Nolan Vest, a senior at SUNY Cortland, is a member of the track and cross country teams. Nolan has been running track and cross country since his freshman in high school.
Nolan sat down with me to talk about being a student-athlete at Cortland.
Q: “What made you start out running track?”
A: “I enjoyed running the mile in junior high gym class, and ended up getting letters from my high school to try out fro the track team. And since I enjoyed running so much, I figured I would try out, and it ended up working out.”
Q: “What was the recruitment process like right before college?”
A: “There was not much recruiting going on because I was planning on going to a division III school instead of a division II or division I. So I wasn’t getting many letters from colleges at the end of high school.”
Q: “What made you choose Cortland over other division III schools?”
A: “Cortland had the best Sport Management program out of all the other schools that I visited and since that was the major I was going for, that was a big appeal for me. And I was in contact with the coach here and when I came here on an official visit, I liked it more than all the other schools that I visited.”
Q: “How many other schools did you visit and consider?”
A: “I applied and visited Franklin Pierce in New Hampshire, which was a division 2 school. And I also visited but didn’t apply to Ithaca college.”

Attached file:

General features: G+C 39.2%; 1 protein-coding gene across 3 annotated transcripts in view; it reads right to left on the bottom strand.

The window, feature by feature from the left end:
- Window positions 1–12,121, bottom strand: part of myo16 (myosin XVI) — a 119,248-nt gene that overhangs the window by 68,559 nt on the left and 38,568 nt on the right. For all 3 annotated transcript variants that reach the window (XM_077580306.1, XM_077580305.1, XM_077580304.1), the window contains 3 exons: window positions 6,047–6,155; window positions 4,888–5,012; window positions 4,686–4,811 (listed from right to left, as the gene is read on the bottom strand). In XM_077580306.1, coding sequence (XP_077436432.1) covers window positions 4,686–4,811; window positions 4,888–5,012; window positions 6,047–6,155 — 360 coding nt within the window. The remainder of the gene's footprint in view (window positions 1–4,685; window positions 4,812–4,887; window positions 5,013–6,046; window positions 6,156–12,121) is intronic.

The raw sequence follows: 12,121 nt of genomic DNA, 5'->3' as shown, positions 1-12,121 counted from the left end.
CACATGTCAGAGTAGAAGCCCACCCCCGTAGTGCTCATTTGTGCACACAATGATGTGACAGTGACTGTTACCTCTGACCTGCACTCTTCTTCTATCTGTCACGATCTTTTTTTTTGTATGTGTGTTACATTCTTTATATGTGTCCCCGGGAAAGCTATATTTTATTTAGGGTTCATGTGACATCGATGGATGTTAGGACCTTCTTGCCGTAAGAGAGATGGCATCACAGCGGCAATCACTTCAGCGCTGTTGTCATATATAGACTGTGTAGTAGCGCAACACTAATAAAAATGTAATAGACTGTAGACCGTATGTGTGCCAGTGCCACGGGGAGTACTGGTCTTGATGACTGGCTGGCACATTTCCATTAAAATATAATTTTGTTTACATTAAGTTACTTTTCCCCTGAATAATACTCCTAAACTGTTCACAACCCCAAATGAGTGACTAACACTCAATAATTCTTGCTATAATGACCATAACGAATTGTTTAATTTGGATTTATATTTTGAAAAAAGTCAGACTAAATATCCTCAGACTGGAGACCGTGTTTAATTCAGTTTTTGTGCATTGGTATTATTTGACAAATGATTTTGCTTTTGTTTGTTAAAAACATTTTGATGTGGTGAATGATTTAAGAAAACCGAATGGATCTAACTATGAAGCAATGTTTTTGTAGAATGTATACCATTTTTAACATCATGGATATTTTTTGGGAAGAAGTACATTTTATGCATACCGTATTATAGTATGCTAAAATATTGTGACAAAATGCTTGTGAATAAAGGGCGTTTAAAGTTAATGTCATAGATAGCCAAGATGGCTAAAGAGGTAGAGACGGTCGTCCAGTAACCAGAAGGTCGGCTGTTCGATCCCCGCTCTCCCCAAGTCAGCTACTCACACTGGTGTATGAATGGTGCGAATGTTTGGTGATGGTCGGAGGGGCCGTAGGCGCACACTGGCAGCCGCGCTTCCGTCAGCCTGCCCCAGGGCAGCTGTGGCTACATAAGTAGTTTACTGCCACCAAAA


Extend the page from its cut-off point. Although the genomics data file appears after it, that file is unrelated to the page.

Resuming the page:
Q: “How do you balance school work and being a student athlete?”
A: “Time management is obviously really important. I just have to make sure that I stay on top of my work so it doesn’t conflict with my athletic schedule. But my schedule can be busy at times, so it takes a large amount of time management and just organization skills to make sure everything stays in order.”
Q: “And how much time does that give you for social life outside of these things?”
A: “I think it is a common misconception that student athletes don’t have any social life at all. It is a busy schedule with classes and practice and events, but as long as you can stay on top of everything, there still is time to be social in college.”
Q: “If you could give one piece of advice for income freshman student athletes, what would it be?”
A: “Learning how to balance everything is tough at first. But once you get into the swing of things and learn the campus and meet some friends, everything starts to get easier. Definitely just to stick with it.”